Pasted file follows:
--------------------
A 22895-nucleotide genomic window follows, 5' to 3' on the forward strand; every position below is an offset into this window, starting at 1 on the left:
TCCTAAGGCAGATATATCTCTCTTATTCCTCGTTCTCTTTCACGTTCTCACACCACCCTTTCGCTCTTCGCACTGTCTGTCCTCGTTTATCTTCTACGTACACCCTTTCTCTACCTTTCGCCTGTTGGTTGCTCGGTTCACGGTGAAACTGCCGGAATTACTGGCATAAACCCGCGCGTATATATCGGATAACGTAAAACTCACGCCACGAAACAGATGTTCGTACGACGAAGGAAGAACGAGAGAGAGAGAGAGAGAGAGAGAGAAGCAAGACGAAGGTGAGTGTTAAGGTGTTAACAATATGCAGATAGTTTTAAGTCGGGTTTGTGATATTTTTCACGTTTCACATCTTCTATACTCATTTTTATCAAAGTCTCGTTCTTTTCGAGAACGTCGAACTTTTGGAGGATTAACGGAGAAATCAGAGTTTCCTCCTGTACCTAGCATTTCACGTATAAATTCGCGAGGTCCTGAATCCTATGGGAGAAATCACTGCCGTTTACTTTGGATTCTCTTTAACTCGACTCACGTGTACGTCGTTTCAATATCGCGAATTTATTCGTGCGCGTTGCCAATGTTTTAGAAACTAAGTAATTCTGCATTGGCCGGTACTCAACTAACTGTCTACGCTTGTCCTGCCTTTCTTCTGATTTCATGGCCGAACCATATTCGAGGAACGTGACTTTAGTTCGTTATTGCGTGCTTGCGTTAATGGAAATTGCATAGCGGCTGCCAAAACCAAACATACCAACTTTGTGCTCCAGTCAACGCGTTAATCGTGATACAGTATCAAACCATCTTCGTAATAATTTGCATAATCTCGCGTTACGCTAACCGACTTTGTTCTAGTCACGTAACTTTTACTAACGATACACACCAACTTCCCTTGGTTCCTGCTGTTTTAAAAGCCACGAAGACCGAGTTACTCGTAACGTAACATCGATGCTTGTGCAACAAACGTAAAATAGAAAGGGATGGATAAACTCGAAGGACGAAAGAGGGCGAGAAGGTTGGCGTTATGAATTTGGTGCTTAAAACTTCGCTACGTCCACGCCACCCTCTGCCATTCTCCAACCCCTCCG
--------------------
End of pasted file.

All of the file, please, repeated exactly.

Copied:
A 22895-nucleotide genomic window follows, 5' to 3' on the forward strand; every position below is an offset into this window, starting at 1 on the left:
TCCTAAGGCAGATATATCTCTCTTATTCCTCGTTCTCTTTCACGTTCTCACACCACCCTTTCGCTCTTCGCACTGTCTGTCCTCGTTTATCTTCTACGTACACCCTTTCTCTACCTTTCGCCTGTTGGTTGCTCGGTTCACGGTGAAACTGCCGGAATTACTGGCATAAACCCGCGCGTATATATCGGATAACGTAAAACTCACGCCACGAAACAGATGTTCGTACGACGAAGGAAGAACGAGAGAGAGAGAGAGAGAGAGAGAGAAGCAAGACGAAGGTGAGTGTTAAGGTGTTAACAATATGCAGATAGTTTTAAGTCGGGTTTGTGATATTTTTCACGTTTCACATCTTCTATACTCATTTTTATCAAAGTCTCGTTCTTTTCGAGAACGTCGAACTTTTGGAGGATTAACGGAGAAATCAGAGTTTCCTCCTGTACCTAGCATTTCACGTATAAATTCGCGAGGTCCTGAATCCTATGGGAGAAATCACTGCCGTTTACTTTGGATTCTCTTTAACTCGACTCACGTGTACGTCGTTTCAATATCGCGAATTTATTCGTGCGCGTTGCCAATGTTTTAGAAACTAAGTAATTCTGCATTGGCCGGTACTCAACTAACTGTCTACGCTTGTCCTGCCTTTCTTCTGATTTCATGGCCGAACCATATTCGAGGAACGTGACTTTAGTTCGTTATTGCGTGCTTGCGTTAATGGAAATTGCATAGCGGCTGCCAAAACCAAACATACCAACTTTGTGCTCCAGTCAACGCGTTAATCGTGATACAGTATCAAACCATCTTCGTAATAATTTGCATAATCTCGCGTTACGCTAACCGACTTTGTTCTAGTCACGTAACTTTTACTAACGATACACACCAACTTCCCTTGGTTCCTGCTGTTTTAAAAGCCACGAAGACCGAGTTACTCGTAACGTAACATCGATGCTTGTGCAACAAACGTAAAATAGAAAGGGATGGATAAACTCGAAGGACGAAAGAGGGCGAGAAGGTTGGCGTTATGAATTTGGTGCTTAAAACTTCGCTACGTCCACGCCACCCTCTGCCATTCTCCAACCCCTCCG